The opioid epidemic that now disproportionately affects rural and suburban communities requires decisive action by local government and public health officials. It’s laudable that Assemblymember Susan Eggman, D-Stockton, has initiated a conversation about solutions, particularly her proposal for safe consumption facilities.
But as some who oppose Eggman’s Assembly Bill 186 rightly point out, syringe-access programs (SAPs) are, for now, more appropriate in dense, urban settings. With limited resources, Fresno County would be wise to improve its existing harm-reduction programs that have potential to reach the masses, rather than focus on more complicated services that only a few can access.
Nationwide, it’s estimated that only 29 percent of SAPs are found in suburban or rural areas. People in sparsely populated areas generally have trouble reaching SAPs that are far away, making it less likely that they will use them. A 2015 HIV outbreak in rural Indiana that was linked to injection drug use highlighted the feasibility concerns that attend implementing some of these programs in rural settings.
As was noted at the time by then-Indiana Health Commissioner Dr. Jerome Adams, who was confirmed earlier this month as the 20th U.S. Surgeon General, “health officials must function within the culture and laws of their environment.”
Mobile and outreach programs can alleviate some of these issues, but there is only one semi-mobile SAP currently operating in Fresno County. Simply put, for geographical and political reasons, Fresno County isn’t there yet.
However, Fresno County does have an opportunity to improve its harm-reduction services vastly, including through improved distribution of clean syringes and the drug naloxone to reverse overdoses.
Injection-drug use in Fresno County is three times higher than the national average, due largely to the prevalence of methamphetamine production within the county. Therefore, it is imperative that harm-reduction services are targeted toward these unique needs.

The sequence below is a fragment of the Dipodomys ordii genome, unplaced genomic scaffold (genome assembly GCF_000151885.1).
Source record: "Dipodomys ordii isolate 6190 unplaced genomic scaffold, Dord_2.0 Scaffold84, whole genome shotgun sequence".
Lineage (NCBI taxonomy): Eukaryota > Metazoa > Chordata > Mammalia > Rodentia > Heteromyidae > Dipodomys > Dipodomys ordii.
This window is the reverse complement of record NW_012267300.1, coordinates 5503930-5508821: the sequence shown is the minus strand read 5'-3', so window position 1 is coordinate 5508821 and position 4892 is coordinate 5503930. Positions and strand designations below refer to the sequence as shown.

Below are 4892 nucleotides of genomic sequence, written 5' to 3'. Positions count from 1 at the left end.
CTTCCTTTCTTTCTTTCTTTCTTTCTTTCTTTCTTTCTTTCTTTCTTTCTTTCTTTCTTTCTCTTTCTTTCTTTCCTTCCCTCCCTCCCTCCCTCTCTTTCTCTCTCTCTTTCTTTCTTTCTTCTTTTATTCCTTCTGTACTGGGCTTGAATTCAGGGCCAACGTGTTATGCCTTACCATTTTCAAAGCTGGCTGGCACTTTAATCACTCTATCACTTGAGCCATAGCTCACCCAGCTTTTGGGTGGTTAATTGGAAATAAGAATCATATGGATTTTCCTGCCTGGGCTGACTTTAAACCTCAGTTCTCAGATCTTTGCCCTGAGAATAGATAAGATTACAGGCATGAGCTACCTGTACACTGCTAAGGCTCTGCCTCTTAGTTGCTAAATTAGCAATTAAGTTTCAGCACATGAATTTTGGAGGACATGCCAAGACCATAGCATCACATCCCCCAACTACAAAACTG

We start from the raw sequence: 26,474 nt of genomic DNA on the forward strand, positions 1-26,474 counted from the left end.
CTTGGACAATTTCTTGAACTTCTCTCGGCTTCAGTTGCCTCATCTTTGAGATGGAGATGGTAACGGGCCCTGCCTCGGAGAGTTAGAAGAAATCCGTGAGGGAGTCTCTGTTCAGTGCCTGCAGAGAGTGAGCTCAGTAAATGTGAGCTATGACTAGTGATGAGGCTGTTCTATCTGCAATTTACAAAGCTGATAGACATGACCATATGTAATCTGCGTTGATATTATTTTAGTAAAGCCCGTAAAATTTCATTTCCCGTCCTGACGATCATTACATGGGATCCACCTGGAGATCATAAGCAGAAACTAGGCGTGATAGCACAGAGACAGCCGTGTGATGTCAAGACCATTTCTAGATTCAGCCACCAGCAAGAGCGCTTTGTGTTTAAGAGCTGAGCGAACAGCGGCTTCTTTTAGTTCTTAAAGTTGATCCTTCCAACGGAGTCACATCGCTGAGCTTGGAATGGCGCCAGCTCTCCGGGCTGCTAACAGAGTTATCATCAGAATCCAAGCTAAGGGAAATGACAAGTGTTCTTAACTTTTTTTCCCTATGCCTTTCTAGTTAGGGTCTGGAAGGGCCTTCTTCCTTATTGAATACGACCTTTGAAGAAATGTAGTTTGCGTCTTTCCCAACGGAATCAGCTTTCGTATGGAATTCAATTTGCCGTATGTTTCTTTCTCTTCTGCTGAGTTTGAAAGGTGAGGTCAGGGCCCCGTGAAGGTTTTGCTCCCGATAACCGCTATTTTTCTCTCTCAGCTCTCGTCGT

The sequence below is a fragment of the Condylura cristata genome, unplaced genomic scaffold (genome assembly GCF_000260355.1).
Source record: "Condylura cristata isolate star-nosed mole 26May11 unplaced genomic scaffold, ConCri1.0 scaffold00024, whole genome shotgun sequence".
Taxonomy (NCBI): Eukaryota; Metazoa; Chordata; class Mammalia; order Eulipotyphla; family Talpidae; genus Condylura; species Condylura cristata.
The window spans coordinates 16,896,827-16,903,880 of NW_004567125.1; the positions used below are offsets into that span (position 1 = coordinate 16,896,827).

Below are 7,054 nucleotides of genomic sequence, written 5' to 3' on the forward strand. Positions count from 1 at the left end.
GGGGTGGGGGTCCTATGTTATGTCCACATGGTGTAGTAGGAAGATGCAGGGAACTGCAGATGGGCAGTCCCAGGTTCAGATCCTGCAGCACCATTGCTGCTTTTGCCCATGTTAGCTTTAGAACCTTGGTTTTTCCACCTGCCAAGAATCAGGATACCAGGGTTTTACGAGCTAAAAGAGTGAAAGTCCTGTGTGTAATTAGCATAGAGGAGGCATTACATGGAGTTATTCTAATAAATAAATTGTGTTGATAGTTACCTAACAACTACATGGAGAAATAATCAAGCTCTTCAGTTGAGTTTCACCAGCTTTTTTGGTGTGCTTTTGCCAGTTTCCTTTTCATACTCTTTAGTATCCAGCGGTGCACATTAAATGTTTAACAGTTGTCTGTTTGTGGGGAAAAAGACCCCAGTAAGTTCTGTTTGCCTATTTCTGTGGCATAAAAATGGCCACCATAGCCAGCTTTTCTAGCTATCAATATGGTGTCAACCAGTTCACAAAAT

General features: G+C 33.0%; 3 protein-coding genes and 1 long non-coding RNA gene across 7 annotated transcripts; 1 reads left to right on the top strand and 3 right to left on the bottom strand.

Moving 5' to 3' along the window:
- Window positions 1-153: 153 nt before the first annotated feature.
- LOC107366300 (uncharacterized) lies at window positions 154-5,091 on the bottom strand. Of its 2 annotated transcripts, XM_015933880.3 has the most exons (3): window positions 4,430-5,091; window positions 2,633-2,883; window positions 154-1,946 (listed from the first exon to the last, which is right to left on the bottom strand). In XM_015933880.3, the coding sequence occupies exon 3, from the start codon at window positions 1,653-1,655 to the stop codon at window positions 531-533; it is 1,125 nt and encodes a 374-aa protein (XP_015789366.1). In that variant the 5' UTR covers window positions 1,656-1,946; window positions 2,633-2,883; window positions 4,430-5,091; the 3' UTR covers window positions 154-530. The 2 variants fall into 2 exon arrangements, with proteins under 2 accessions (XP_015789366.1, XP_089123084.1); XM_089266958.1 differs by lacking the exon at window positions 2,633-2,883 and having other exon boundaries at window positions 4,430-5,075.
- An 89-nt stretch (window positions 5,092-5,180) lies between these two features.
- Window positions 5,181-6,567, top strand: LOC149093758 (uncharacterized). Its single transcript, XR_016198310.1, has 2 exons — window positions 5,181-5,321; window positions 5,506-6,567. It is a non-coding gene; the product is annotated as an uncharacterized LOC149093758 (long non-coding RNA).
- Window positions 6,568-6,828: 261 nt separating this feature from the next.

The Fresno Needle Exchange is currently the only standalone harm-reduction services program in Fresno. With a budget that only covers supplies and an all-volunteer staff, it is the sole program to distribute nearly 1 million syringes and thousands of naloxone prescriptions per year. While 1 million syringes might seem a mind-blowing number, it is hardly enough to keep up with demand.
For effective prevention of disease transmission, the Joint United Nations Program on HIV and AIDS recommends 200 sterile syringes per injection drug user per-year. With approximately 16,000 injection drug users in Fresno County, only 25 percent of those who should be getting sterile syringes are covered.
Allocating municipal funds to support SAPs is cost-effective. On average, it costs an SAP between $4,000 and $12,000 to prevent one HIV seroconversion – far below the estimated $385,000 it costs to treat one diagnosis of HIV. In 2008, Washington, D.C., allocated $650,000 of municipal revenue to fund SAPs; within two years, it’s estimated that policy change averted 120 new cases of HIV and produced a cost savings of $44 million.
Naloxone distribution by community programs costs approximately $15 per distributed dose, with estimates that approximately 10 percent of distributed doses are used to prevent overdose. A cost analysis predicts that naloxone distribution results in a cost of $2,500 for each year of health gained. That’s far below the $50,000 threshold traditionally considered to be cost-effective by public health professionals.
Opponents of harm-reduction programs often suggest that treating addiction would be a better long-term goal. But analysis of SAPs and other harm-reduction programs conclude that they actually correlate with greater entry into treatment programs.
In Baltimore, people who visited SAPs were more likely to enter treatment that those who did not; in Seattle, people who use SAP services are more likely to remain on methadone treatment. This makes sense. SAPs and other harm-reduction programs allow a person who uses drugs to interact with volunteers, a nurse or counselor who has the person’s best interests in mind.
They can aid both in the short term, by providing clean syringes, and over the long term, by providing options for treatment programs and facilities.
Before suggesting that Fresno County ought to allow safe injection facilities to prevent disease transmission and overdose, county officials need to be encouraged to authorize harm-reduction services to operate at a level that can reach people who need them all across this 6,000-square-mile county.
Dr. Carrie Wade is the harm-reduction policy manager for the R Street Institute. Connect with her on Twitter @CarrieWade.